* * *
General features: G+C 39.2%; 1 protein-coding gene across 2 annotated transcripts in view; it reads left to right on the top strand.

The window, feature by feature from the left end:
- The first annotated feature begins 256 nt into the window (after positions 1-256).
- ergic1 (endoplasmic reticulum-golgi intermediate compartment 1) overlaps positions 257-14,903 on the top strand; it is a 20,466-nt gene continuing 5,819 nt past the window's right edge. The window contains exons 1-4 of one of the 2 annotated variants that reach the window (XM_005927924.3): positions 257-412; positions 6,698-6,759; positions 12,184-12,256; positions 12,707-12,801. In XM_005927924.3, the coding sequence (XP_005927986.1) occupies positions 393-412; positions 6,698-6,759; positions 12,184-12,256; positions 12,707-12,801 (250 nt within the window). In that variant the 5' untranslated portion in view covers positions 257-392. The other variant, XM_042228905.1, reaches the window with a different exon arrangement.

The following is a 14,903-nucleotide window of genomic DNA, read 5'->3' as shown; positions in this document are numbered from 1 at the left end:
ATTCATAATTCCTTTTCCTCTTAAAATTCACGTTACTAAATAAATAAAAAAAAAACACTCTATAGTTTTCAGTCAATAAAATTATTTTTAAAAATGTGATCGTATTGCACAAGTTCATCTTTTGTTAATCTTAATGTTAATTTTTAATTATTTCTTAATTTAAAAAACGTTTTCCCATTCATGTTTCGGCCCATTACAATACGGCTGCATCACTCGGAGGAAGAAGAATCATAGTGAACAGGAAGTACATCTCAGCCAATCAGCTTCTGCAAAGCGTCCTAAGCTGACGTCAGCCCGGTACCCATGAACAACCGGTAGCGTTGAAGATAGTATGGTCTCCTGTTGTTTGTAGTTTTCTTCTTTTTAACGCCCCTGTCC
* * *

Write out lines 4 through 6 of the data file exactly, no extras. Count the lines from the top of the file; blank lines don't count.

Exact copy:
- ergic1 (endoplasmic reticulum-golgi intermediate compartment 1) overlaps positions 257-14,903 on the top strand; it is a 20,466-nt gene continuing 5,819 nt past the window's right edge. The window contains exons 1-4 of one of the 2 annotated variants that reach the window (XM_005927924.3): positions 257-412; positions 6,698-6,759; positions 12,184-12,256; positions 12,707-12,801. In XM_005927924.3, the coding sequence (XP_005927986.1) occupies positions 393-412; positions 6,698-6,759; positions 12,184-12,256; positions 12,707-12,801 (250 nt within the window). In that variant the 5' untranslated portion in view covers positions 257-392. The other variant, XM_042228905.1, reaches the window with a different exon arrangement.

The following is a 14,903-nucleotide window of genomic DNA, read 5'->3' as shown; positions in this document are numbered from 1 at the left end:
ATTCATAATTCCTTTTCCTCTTAAAATTCACGTTACTAAATAAATAAAAAAAAAACACTCTATAGTTTTCAGTCAATAAAATTATTTTTAAAAATGTGATCGTATTGCACAAGTTCATCTTTTGTTAATCTTAATGTTAATTTTTAATTATTTCTTAATTTAAAAAACGTTTTCCCATTCATGTTTCGGCCCATTACAATACGGCTGCATCACTCGGAGGAAGAAGAATCATAGTGAACAGGAAGTACATCTCAGCCAATCAGCTTCTGCAAAGCGTCCTAAGCTGACGTCAGCCCGGTACCCATGAACAACCGGTAGCGTTGAAGATAGTATGGTCTCCTGTTGTTTGTAGTTTTCTTCTTTTTAACGCCCCTGTCC